Have you had ever had trouble deciding whether to use ‘I’, ‘me’ or ‘myself’ in a sentence?
It’s pretty easy to make a mistake, especially when speaking. It’s also easy to avoid making an error when you know a couple of easy tricks.
‘I’ is the subject of a sentence
When ‘I’ appears in a sentence it is always the subject of the sentence:
I saw the cat. Verb = saw. Who saw? I saw.
I gave the book to the man. Verb = gave. Who gave? I gave.
Peter and I sang a song. Verb = sang. Who sang? Peter and I sang.
The third example is often the one that gives some people trouble. Were you ever corrected for saying something like ‘Me and Peter sang a song‘?
The easy fix: Do what I did above: just ask ‘Who sang?’
Answer: ‘Peter sang’, ‘I sang’, therefore ‘Peter and I sang’. Splitting the double subject is how you check. You’d never say ‘Me sang’, would you?
‘Me’ is the object of a verb
When ‘me’ appears in a sentence, it is always the object of the verb.
Sometimes it’s a direct object:
The cat saw me. Verb = saw. Saw whom? Saw me.
He found me. Verb = found. Found whom? Found me.
Sometimes it’s an indirect object:
The man gave the book to me. Verb = gave. Gave what? The book (direct object). Gave the book to whom? To me (indirect object).
Easy so far.
But this is the example that causes the most trouble:
You’ve probably heard people say ‘They invited my partner and I‘. That’s just wrong.
You would say ‘They invited my partner‘ but you would never say ‘They invited I‘.
Beside, as you now know, ‘I’ is always the subject of a sentence – never the object of a verb.
Once again, splitting the double object is how you would check.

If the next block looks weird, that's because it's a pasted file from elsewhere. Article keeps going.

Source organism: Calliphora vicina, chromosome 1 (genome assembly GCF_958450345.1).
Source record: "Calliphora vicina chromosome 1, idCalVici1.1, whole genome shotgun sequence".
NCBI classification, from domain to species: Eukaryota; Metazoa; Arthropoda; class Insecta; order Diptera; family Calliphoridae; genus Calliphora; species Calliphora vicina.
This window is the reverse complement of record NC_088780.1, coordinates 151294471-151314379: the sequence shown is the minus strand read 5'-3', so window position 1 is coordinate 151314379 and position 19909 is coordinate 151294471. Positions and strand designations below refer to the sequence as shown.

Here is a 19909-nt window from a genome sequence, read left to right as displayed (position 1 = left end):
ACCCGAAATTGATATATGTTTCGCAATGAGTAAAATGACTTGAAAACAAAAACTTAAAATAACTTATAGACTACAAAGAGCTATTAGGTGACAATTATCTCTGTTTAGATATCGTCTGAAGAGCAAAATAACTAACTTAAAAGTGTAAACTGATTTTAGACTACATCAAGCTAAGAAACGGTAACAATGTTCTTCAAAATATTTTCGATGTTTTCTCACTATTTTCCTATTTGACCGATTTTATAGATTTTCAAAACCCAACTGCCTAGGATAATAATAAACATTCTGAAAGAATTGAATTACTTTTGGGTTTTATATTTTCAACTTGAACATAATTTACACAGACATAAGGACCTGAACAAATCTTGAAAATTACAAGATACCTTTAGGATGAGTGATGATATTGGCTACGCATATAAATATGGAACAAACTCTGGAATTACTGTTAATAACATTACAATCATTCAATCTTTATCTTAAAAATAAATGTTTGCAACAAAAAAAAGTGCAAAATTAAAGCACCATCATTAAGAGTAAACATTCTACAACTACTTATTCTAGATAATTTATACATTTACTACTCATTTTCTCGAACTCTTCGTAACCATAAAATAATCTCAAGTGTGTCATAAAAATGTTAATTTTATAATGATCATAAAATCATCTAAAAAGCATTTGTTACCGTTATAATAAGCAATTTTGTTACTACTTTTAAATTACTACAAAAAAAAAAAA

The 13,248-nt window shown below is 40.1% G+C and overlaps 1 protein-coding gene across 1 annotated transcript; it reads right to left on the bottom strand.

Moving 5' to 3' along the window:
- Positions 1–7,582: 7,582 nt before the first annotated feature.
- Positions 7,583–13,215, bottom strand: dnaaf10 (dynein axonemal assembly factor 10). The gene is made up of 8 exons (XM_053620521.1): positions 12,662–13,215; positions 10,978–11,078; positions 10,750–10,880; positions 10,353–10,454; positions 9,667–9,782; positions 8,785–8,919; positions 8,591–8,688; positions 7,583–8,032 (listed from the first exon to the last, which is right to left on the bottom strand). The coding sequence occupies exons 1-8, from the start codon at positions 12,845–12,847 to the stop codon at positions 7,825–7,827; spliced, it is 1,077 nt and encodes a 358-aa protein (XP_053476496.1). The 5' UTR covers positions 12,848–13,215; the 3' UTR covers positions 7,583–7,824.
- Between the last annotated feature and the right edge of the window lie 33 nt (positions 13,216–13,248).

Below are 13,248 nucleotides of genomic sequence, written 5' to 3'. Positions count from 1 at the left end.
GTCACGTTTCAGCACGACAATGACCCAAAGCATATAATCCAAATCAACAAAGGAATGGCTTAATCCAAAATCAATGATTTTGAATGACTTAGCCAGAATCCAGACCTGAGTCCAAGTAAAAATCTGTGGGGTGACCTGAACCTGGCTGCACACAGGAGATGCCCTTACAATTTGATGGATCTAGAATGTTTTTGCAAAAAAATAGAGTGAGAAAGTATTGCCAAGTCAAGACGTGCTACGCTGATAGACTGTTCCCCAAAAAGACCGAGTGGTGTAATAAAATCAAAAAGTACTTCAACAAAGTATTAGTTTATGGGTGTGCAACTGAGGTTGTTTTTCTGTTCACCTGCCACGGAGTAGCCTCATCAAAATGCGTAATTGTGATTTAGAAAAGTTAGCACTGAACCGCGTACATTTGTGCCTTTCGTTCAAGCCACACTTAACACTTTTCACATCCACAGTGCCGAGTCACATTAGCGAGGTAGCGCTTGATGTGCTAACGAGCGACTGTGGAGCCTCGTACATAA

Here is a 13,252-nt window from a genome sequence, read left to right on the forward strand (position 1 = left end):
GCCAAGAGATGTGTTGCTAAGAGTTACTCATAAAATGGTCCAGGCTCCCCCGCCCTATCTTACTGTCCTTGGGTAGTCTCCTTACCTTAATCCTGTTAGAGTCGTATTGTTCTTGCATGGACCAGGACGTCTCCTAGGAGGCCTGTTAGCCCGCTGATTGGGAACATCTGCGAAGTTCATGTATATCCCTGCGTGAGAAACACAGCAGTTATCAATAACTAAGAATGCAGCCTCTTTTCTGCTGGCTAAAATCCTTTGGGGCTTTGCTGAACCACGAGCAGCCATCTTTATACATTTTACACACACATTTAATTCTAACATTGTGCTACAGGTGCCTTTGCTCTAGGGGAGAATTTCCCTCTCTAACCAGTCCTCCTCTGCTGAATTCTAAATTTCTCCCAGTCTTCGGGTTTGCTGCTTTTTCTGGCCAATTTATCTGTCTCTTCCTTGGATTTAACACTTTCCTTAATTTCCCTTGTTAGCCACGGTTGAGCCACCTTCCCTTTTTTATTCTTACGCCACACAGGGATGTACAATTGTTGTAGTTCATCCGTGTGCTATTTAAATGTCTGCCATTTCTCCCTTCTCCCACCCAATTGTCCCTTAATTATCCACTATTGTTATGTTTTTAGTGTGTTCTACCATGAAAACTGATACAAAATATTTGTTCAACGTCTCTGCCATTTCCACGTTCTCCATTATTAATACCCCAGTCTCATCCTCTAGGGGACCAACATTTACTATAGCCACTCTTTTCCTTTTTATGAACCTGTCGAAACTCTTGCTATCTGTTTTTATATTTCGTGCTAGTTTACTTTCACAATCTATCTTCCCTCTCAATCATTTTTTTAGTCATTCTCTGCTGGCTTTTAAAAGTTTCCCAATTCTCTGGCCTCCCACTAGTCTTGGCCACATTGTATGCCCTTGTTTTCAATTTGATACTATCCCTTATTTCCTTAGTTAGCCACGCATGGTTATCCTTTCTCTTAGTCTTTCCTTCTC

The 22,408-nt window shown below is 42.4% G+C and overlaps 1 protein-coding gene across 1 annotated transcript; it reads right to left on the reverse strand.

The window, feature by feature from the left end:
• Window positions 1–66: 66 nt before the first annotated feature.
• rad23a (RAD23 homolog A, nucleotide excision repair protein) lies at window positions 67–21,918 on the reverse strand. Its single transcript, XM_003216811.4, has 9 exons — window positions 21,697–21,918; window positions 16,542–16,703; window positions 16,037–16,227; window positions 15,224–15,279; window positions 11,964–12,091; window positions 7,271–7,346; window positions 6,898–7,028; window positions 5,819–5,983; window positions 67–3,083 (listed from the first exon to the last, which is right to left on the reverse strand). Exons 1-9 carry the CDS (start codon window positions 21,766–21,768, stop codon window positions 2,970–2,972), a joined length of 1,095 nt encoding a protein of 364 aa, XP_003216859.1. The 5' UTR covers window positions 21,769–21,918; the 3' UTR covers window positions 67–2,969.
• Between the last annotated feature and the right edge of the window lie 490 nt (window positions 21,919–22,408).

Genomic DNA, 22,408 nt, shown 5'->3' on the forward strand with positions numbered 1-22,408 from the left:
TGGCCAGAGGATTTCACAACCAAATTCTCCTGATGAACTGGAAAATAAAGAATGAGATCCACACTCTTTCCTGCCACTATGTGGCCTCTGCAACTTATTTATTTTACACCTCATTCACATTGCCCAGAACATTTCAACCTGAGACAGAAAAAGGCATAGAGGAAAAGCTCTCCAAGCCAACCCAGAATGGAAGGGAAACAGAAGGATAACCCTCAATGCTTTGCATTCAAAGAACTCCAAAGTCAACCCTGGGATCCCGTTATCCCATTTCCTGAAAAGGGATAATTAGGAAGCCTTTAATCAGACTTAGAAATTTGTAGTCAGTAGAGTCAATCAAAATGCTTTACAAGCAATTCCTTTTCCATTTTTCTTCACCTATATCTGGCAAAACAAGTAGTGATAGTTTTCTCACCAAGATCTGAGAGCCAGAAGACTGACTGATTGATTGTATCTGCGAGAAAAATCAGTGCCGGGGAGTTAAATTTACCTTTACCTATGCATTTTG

The correct version is ‘They invited my partner and me‘. Verb = invited. Invited whom? Invited my partner and invited me; therefore, invited my partner and me.
‘Myself’ is a reflexive pronoun
The really tricky one is the word ‘myself’.
It’s a type of object, but one that’s called a ‘reflexive pronoun’. In simple terms, that means it can only be used as an object when ‘I’ is the subject.
You can work out when to use it by asking a few questions. Look at these examples:
I taught myself to read. Verb = taught. Who taught? I (subject) taught. Taught whom? Myself.
I washed myself in the river. Verb = washed. Who washed? I (subject) washed. Washed whom? Myself.
These are straightforward. Not many people would say ‘I taught me…’ or ‘I washed me…’
The problem is when people think that using ‘myself’ as an object (direct or indirect) somehow sounds better. It’s hard to know how the mistake came about, but it’s everywhere, especially when there are two objects.
You’ve probably heard something like:
You (subject) can contact Sue or myself.
The teacher (subject) passed the music to Peter and myself.
Once again, split the double object and ask these questions:
Would you say, ‘You can contact myself‘? or ‘The teacher passed the music to myself‘? Well, to be honest, some people do. It’s still wrong. You would use ‘me‘.
You can contact Sue or me.
The teacher passed the music to Peter and me.
Remember: You can only use ‘myself’ when ‘I’ is the subject of the sentence, as in:
I (subject) used myself (reflexive pronoun, direct object) as an example.
When asked, I (subject) pointed to myself (reflexive pronoun, indirect object) in the photograph.
I, me, or myself?
Get them sorted. It’s an easy way to Better Communication.
Here’s a challenge:
What’s wrong with this sentence? (Yes, I really did hear this.)
And how would you correct it?
They came to Mark and I’s wedding.
Hint: This is about possessive adjectives ; more about them later.
One Reply to “I, Me Or Myself?”
Great article Janette.
The opening had me hooked.
It reminded me of mathematics and how we keep changing the way it is taught. Little wonder we are all confused – at times – often.